[Glass Tube Fuses]

Glass Tube Fuses

Upon hearing the word fuse, many people first picture a glass tube fuse consisting of a glass tube that contains a metal element. Glass tubes were used as early as the 1910s to prevent accidents due to overcurrent during engine ignition. However, these fuses abruptly moved into the spotlight in the 1970s. Against the backdrop of air pollution problems linked to vehicle emissions, automakers developed engine control units (ECUs; microprocessor-based engine controllers) with the aim of maintaining engine performance and fuel efficiency while complying with emissions regulations. The development of ECUs triggered a sudden acceleration in the adoption of automotive electronic solutions. This in turn increased demand for fuses, which play a role in ensuring the safety of electric circuits and the protection of devices.

[Blade Fuses]

Blade Fuses

Blade fuses (auto fuses) were developed in 1975 and continue to be the mainstream fuse type utilized in vehicles today. Compared with glass tube fuses, blade fuses require only half the parts, their simplified structure is ideal for mass production, and they are smaller, lighter and more durable. Amid the shift toward electronics in the automotive sector, blade fuses were rapidly adopted by automakers around the world.

[Slow Blow Fuses]

Slow Blow Fuses

The 1980s introduced a range of automotive electronic solutions aimed at enhancing passenger comfort, including power windows and automatic wipers. As a result, vehicles came to be equipped with a large number of motors. However, motors temporarily produce a large current that exceeds their rated capacity when they are switched on. Conventional auto fuses, which immediately blow when exposed to overcurrent, were therefore not appropriate for this type of application. Instead, automakers employed slow blow fuses, which are distinguished by a slow rise in temperature when exposed to high current and therefore do not blow immediately. PEC developed slow blow fuses in 1982 ahead of its competitors. Moving into the 2000s, automotive ECUs grew increasingly complex, resulting in the need for miniaturization of the circuit itself. The product that emerged to meet these needs was the multi slow blow fuse, which protected multiple circuits.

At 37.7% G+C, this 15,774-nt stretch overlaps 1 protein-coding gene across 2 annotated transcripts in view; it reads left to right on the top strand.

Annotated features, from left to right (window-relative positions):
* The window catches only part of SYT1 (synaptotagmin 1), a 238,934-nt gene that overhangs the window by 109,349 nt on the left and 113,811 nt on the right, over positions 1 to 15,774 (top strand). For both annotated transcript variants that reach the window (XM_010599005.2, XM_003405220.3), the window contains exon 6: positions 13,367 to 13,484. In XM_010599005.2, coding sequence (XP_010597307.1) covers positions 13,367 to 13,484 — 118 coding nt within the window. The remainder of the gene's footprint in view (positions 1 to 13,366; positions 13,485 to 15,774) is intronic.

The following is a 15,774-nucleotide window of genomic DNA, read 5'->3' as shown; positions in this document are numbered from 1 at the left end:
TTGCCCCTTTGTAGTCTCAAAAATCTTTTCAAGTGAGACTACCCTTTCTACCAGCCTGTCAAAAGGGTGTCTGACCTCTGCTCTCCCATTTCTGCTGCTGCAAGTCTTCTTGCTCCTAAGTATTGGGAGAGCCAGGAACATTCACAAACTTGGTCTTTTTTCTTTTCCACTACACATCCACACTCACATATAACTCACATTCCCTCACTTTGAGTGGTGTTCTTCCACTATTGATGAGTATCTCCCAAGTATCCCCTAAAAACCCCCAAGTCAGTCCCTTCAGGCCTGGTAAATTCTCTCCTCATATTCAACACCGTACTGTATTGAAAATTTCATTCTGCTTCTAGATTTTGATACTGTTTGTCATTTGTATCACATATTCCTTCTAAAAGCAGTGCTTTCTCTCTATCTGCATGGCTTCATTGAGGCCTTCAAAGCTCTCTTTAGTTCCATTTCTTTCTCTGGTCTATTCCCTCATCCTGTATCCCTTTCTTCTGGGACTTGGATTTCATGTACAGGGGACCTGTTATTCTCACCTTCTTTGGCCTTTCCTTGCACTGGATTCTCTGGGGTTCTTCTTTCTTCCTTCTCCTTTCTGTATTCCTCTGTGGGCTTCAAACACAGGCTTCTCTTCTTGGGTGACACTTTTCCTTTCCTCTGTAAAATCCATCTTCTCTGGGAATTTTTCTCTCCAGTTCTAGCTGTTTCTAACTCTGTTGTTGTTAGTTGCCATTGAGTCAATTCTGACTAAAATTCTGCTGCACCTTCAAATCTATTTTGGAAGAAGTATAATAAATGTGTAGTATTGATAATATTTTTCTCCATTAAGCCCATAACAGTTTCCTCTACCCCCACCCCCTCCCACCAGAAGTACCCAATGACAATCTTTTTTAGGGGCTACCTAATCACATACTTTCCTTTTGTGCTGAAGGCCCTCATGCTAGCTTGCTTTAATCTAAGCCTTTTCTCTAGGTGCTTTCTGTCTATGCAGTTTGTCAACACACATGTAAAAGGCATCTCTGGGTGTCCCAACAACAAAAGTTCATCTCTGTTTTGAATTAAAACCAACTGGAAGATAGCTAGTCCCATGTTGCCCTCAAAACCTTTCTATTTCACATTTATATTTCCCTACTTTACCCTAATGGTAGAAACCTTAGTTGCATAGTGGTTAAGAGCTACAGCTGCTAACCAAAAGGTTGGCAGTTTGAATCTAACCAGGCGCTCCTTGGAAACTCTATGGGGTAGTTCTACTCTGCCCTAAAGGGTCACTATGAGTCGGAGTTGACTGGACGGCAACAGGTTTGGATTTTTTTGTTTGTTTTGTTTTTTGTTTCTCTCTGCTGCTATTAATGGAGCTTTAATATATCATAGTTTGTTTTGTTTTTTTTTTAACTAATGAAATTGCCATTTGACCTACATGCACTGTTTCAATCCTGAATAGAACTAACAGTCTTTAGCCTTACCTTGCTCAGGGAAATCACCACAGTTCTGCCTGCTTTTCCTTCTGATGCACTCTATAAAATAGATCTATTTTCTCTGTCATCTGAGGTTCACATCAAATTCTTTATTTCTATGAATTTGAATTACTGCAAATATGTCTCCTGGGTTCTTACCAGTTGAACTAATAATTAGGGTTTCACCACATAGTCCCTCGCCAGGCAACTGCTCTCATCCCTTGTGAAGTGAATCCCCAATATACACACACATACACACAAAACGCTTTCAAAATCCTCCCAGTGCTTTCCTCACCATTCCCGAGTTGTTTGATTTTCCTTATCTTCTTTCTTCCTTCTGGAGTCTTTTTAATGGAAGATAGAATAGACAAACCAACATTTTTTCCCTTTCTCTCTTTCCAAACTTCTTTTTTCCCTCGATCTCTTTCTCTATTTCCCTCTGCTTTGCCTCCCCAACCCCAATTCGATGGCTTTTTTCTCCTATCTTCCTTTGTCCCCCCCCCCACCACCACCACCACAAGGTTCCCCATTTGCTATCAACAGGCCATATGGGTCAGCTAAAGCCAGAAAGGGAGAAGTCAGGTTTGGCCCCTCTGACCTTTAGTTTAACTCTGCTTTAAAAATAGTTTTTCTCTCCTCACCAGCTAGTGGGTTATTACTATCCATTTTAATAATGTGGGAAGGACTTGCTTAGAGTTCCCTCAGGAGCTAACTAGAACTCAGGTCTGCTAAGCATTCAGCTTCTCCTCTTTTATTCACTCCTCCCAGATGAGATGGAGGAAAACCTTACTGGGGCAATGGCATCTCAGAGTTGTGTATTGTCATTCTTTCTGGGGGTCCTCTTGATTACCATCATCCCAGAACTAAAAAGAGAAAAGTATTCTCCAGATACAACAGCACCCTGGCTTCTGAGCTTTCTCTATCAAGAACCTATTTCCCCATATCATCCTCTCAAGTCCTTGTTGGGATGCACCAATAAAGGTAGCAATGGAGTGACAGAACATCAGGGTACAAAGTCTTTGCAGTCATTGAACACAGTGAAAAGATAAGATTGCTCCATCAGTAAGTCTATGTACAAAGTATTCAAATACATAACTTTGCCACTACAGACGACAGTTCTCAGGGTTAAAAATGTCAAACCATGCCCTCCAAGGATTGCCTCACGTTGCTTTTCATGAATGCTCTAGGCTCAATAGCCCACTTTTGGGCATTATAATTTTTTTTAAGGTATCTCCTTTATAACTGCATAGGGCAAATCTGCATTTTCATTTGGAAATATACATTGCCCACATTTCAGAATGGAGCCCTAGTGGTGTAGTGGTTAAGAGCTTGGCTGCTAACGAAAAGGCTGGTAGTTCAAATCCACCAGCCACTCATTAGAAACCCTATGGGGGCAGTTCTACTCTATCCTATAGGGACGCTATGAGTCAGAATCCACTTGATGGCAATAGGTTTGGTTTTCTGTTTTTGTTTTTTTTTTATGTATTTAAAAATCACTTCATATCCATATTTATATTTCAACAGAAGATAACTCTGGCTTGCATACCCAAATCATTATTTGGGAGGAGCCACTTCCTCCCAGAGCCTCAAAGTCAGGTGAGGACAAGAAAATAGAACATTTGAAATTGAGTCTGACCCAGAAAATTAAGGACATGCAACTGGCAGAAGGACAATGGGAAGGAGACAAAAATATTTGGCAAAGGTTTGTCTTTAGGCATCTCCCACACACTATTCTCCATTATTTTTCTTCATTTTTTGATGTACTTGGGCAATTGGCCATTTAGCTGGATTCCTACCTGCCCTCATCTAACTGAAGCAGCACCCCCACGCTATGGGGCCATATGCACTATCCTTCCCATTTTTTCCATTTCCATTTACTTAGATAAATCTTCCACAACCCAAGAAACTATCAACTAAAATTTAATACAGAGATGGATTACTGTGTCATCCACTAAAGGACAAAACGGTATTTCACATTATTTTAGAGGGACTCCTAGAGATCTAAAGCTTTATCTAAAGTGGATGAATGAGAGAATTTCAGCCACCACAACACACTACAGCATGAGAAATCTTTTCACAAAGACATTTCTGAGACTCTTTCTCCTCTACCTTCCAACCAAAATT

[EV Fuses]

EV Fuses

From the mid-1990s, automakers started exploring the concept of environmentally friendly vehicles, giving rise to the EV fuse. Electric-powered vehicles require much higher currents than their gasoline counterparts. For this reason, conventional fuses would immediately blow and the high current would give rise to another problem in the form of the arc discharge phenomenon that could lead to destruction of circuits. The EV fuses developed by PEC in cooperation with Toyota Motor became the first products to resolve this problem, and have been adopted in the hybrid vehicles of a large number of automakers. They have also been installed in electric vehicles that have been developed to deliver additional environmental performance since the 2000s.

Automotive Fuses